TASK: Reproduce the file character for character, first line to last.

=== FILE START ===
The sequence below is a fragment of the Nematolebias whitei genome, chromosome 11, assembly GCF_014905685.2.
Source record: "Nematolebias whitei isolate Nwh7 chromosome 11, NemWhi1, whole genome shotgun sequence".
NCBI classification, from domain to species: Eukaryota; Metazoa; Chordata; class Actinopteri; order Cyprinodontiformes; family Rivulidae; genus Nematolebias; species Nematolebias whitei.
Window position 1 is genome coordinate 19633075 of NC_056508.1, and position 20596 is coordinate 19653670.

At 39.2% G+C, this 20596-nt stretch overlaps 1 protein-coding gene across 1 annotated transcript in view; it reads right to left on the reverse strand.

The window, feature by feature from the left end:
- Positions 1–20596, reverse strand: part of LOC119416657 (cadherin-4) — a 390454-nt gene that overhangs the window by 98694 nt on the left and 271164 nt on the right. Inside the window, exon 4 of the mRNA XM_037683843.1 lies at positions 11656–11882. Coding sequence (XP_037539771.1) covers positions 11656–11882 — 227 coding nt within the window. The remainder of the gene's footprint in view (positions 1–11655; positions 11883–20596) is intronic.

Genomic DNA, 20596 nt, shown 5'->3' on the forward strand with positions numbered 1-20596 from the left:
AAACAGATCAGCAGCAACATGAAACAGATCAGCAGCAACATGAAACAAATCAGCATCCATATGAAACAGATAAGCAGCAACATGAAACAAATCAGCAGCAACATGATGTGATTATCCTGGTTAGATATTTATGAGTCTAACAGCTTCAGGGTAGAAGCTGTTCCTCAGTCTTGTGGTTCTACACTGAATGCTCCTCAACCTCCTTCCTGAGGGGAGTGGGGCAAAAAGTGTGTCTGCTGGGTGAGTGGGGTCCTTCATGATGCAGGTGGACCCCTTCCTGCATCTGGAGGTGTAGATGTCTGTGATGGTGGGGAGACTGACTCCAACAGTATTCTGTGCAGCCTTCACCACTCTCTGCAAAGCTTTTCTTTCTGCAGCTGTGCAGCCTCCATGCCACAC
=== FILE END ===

The sequence below is a fragment of the Nematolebias whitei genome, chromosome 11, assembly GCF_014905685.2.
Source record: "Nematolebias whitei isolate Nwh7 chromosome 11, NemWhi1, whole genome shotgun sequence".
NCBI classification, from domain to species: Eukaryota; Metazoa; Chordata; class Actinopteri; order Cyprinodontiformes; family Rivulidae; genus Nematolebias; species Nematolebias whitei.
Window position 1 is genome coordinate 19633075 of NC_056508.1, and position 20596 is coordinate 19653670.

At 39.2% G+C, this 20596-nt stretch overlaps 1 protein-coding gene across 1 annotated transcript in view; it reads right to left on the reverse strand.

The window, feature by feature from the left end:
- Positions 1–20596, reverse strand: part of LOC119416657 (cadherin-4) — a 390454-nt gene that overhangs the window by 98694 nt on the left and 271164 nt on the right. Inside the window, exon 4 of the mRNA XM_037683843.1 lies at positions 11656–11882. Coding sequence (XP_037539771.1) covers positions 11656–11882 — 227 coding nt within the window. The remainder of the gene's footprint in view (positions 1–11655; positions 11883–20596) is intronic.

Genomic DNA, 20596 nt, shown 5'->3' on the forward strand with positions numbered 1-20596 from the left:
AAACAGATCAGCAGCAACATGAAACAGATCAGCAGCAACATGAAACAAATCAGCATCCATATGAAACAGATAAGCAGCAACATGAAACAAATCAGCAGCAACATGATGTGATTATCCTGGTTAGATATTTATGAGTCTAACAGCTTCAGGGTAGAAGCTGTTCCTCAGTCTTGTGGTTCTACACTGAATGCTCCTCAACCTCCTTCCTGAGGGGAGTGGGGCAAAAAGTGTGTCTGCTGGGTGAGTGGGGTCCTTCATGATGCAGGTGGACCCCTTCCTGCATCTGGAGGTGTAGATGTCTGTGATGGTGGGGAGACTGACTCCAACAGTATTCTGTGCAGCCTTCACCACTCTCTGCAAAGCTTTTCTTTCTGCAGCTGTGCAGCCTCCATGCCACAC